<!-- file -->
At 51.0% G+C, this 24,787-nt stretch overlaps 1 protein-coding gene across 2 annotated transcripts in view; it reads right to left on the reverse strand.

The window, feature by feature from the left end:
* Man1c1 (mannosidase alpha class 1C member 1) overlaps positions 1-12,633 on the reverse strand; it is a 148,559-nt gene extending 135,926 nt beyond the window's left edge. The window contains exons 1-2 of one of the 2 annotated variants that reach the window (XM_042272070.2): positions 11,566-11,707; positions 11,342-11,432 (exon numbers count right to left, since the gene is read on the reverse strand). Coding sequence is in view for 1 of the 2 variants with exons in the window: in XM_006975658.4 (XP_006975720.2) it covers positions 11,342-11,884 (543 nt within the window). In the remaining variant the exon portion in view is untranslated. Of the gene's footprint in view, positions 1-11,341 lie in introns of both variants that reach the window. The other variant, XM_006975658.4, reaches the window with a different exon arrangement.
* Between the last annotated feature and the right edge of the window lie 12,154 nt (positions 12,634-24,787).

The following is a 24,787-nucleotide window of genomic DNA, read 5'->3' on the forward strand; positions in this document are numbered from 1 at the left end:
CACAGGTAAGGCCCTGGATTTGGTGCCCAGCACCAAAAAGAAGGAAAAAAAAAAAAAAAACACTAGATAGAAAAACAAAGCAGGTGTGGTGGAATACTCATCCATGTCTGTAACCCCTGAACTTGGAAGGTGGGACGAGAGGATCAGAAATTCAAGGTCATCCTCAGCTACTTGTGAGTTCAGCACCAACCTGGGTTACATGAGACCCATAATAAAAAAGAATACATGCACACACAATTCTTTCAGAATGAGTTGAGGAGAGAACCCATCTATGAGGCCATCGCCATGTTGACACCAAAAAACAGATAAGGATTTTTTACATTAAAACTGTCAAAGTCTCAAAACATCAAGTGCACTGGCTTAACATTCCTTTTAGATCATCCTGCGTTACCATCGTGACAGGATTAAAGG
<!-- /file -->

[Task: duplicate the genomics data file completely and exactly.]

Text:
At 51.0% G+C, this 24,787-nt stretch overlaps 1 protein-coding gene across 2 annotated transcripts in view; it reads right to left on the reverse strand.

The window, feature by feature from the left end:
* Man1c1 (mannosidase alpha class 1C member 1) overlaps positions 1-12,633 on the reverse strand; it is a 148,559-nt gene extending 135,926 nt beyond the window's left edge. The window contains exons 1-2 of one of the 2 annotated variants that reach the window (XM_042272070.2): positions 11,566-11,707; positions 11,342-11,432 (exon numbers count right to left, since the gene is read on the reverse strand). Coding sequence is in view for 1 of the 2 variants with exons in the window: in XM_006975658.4 (XP_006975720.2) it covers positions 11,342-11,884 (543 nt within the window). In the remaining variant the exon portion in view is untranslated. Of the gene's footprint in view, positions 1-11,341 lie in introns of both variants that reach the window. The other variant, XM_006975658.4, reaches the window with a different exon arrangement.
* Between the last annotated feature and the right edge of the window lie 12,154 nt (positions 12,634-24,787).

The following is a 24,787-nucleotide window of genomic DNA, read 5'->3' on the forward strand; positions in this document are numbered from 1 at the left end:
CACAGGTAAGGCCCTGGATTTGGTGCCCAGCACCAAAAAGAAGGAAAAAAAAAAAAAAAACACTAGATAGAAAAACAAAGCAGGTGTGGTGGAATACTCATCCATGTCTGTAACCCCTGAACTTGGAAGGTGGGACGAGAGGATCAGAAATTCAAGGTCATCCTCAGCTACTTGTGAGTTCAGCACCAACCTGGGTTACATGAGACCCATAATAAAAAAGAATACATGCACACACAATTCTTTCAGAATGAGTTGAGGAGAGAACCCATCTATGAGGCCATCGCCATGTTGACACCAAAAAACAGATAAGGATTTTTTACATTAAAACTGTCAAAGTCTCAAAACATCAAGTGCACTGGCTTAACATTCCTTTTAGATCATCCTGCGTTACCATCGTGACAGGATTAAAGG